This is a .577 Nitro double rifle by Peter Hofer, a German bespoke gunmaker. I only read about it in a magazine (and that’s where the pic comes from, sorry about the quality). There are two unusual things about this gun, one leaves me cold and the other stirs my interest somehow. The one that I don’t care much about is that the stock is said to be filled with electronic gadgets, including a shot counter and a remote controlled GPS module, which can be used to retrieve either the gun if it is stolen, or the hunter if he gets lost in the African bush.
The one that makes me thinking is… but first I have to make a few statements, which are, I hope, self-evident.
First is that best gun making is a form of art. Applied art, of course, but still art. Disproportion between the price of a best gun and a mass-produced thing that does the same job is evidence enough.
The second one is that art has to evolve in order to remain art. Much like ‘dead’ metaphor, any artful expression has an effect only as far as it is novel; once a pattern is repeated often enough, it becomes a common thing and loses most of its power. Jury Lotman covered this extensively in his “Structure of Artistic Text” and other books. Evolution doesn’t mean that old paintings, sculptures, etc. lose their value over time – on the contrary, they gain it – it means only that a new master can’t hope to succeed by copying the ways of the old masters. Something new, a deviation from the norm, must be introduced.
As al art, “Best Gun” evolves, too. The first British best guns, from about Joseph Manton, strike one as being uncommonly plain. In terms of decoration, of course – the shape of hammers, the locks, in fact, everything that relates to the function of the gun is flawlessly beautiful.Check out this Joe Manton.
(Photo (c) Joseph Manton London).
This reserved English style developed to what I call ‘functional engraving’, which serves a purpose of making the gun less prone to blinks as well as adds to the beauty, and reached its peak at about the junction of Victorian and Edwardian reigns. The best gun of the time is probably what Renaissance paintings are for visual art. But, there was the perpetual question which arises each time a goal or a peak is reached.
Once the double gun evolved to its highest point mechanically, the need for artful deviation in design became even more apparent. The main line of development continued to be in the direction of ‘more decoration’. Bolder lines to precious metal inlays, to relief engraving and photographic-quality images of Bulino engraving. Themes other than game scenes – all the way up to nude females – were tried. This, generally, kept gunmakers busy for the last century or so.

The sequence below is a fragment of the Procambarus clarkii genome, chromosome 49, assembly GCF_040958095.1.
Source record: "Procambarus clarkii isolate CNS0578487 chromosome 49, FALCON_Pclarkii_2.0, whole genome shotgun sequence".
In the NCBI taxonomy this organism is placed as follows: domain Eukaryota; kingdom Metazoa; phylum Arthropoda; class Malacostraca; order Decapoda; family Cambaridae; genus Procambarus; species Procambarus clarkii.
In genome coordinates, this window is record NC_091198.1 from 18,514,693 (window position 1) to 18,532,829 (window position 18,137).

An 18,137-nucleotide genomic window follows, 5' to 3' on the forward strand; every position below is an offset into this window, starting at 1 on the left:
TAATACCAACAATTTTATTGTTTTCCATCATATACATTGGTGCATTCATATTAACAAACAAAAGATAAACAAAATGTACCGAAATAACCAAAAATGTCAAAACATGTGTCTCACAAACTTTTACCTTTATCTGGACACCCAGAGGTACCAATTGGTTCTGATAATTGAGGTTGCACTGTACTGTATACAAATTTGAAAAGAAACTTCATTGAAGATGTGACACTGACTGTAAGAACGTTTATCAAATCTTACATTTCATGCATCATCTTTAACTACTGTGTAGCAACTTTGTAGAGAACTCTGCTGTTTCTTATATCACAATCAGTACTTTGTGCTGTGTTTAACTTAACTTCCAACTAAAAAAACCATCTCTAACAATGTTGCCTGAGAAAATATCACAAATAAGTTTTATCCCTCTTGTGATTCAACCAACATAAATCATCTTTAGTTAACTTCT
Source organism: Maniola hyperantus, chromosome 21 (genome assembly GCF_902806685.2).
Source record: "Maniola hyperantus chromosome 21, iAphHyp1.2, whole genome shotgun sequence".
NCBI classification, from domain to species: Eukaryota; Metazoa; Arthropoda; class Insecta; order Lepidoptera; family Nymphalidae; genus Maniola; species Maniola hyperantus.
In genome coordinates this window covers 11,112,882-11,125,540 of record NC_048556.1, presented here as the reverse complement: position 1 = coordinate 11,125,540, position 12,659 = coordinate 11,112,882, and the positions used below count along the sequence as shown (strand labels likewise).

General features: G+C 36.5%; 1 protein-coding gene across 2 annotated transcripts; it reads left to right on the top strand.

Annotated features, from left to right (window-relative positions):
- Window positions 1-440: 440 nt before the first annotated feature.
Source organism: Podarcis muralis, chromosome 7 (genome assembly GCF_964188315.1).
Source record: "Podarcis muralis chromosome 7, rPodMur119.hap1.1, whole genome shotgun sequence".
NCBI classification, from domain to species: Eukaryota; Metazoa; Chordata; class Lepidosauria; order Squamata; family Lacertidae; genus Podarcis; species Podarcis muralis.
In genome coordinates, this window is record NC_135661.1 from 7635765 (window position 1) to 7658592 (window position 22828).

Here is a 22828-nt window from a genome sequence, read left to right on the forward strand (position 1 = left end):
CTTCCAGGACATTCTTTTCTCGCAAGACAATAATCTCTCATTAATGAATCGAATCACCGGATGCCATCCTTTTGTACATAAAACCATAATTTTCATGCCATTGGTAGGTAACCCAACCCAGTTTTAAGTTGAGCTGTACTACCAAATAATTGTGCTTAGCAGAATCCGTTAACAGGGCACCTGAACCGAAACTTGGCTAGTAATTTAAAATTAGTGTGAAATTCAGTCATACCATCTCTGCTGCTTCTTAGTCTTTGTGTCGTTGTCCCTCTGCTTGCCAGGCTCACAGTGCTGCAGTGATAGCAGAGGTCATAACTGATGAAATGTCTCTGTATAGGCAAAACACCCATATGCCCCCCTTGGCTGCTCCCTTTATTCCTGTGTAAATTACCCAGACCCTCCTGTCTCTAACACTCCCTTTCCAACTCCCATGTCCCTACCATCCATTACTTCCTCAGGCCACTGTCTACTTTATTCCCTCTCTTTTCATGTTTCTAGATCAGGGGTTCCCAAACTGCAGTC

But a best gun is an applied art object, and as such it is limited by the function. In simple words, an artful gun must still be shootable and usable for hunting. And an increase in decoration does at some point lead to where the it is no longer advisable to take the gun out of the gunroom. This sets the limit to ‘more decoration’ line of evolution, and once everything within this limit is tried, the same question arises:
When I beheld the image of this Hofer, I felt that here might be the answer.
Glass windows, which served as cocking indicators, were popular at one time. But here the whole sideplate is made of bulletproof glass, leaving the parts of the mechanism, gold-plated as they are, in full view. The purely technical, functional details are here an element of decore. This is highlighted by the ‘hi-tech’ design of other parts of the gun.
The design of this particular gun might not be to everyone’s tastes. I don’t find it too attractive myself, and it’s filed under ‘guns for a gunroom’ in my book. What I’m interested in is the principle. The functional parts of the gun are its decorative parts.
While I was thinking about that, Ian Spencer of Joseph Manton London told me about their plans to build a three-barreled shotgun on the triggerplate action, with sideplates opening on hidden hinges to make the inner pars in full view – with the parts not only polished, but, where possible, engraved.
This, apparently, is not the first attempt to build a gun on a similar principle. As obsessed-with-doubles recently posted on doublegunshop Beretta is making or about to make a Sparviere model with locks made on plates which open on hinges to offer a full view.
This gun, as Gregg points out, is a development of Flli Bertuzzi design, which looks like a source of inspiration for Joseph Manton London.
The pics come from Gregg’s post at his dogs-and-doubles blog and more detail of this design, including a cool video of how it all works, can be found there.
All these guns are united by the same idea: to have the functional details of the gun perform the artful purpose as well. With at least three makers (four if you count Beretta and Flli Bertuzzi separately) pursuing the same direction, it might be called a trend.
A sort of a similar line is taken by Purdey. I mean their experimenting with Damascus. There the substance of which the gun is made is artful – a slightly different direction, but another bit of evidence of the ‘need for new’, the ‘new’ being something different from ‘more decoration’ in best gun making today.
Are we in for a new direction in best gun art?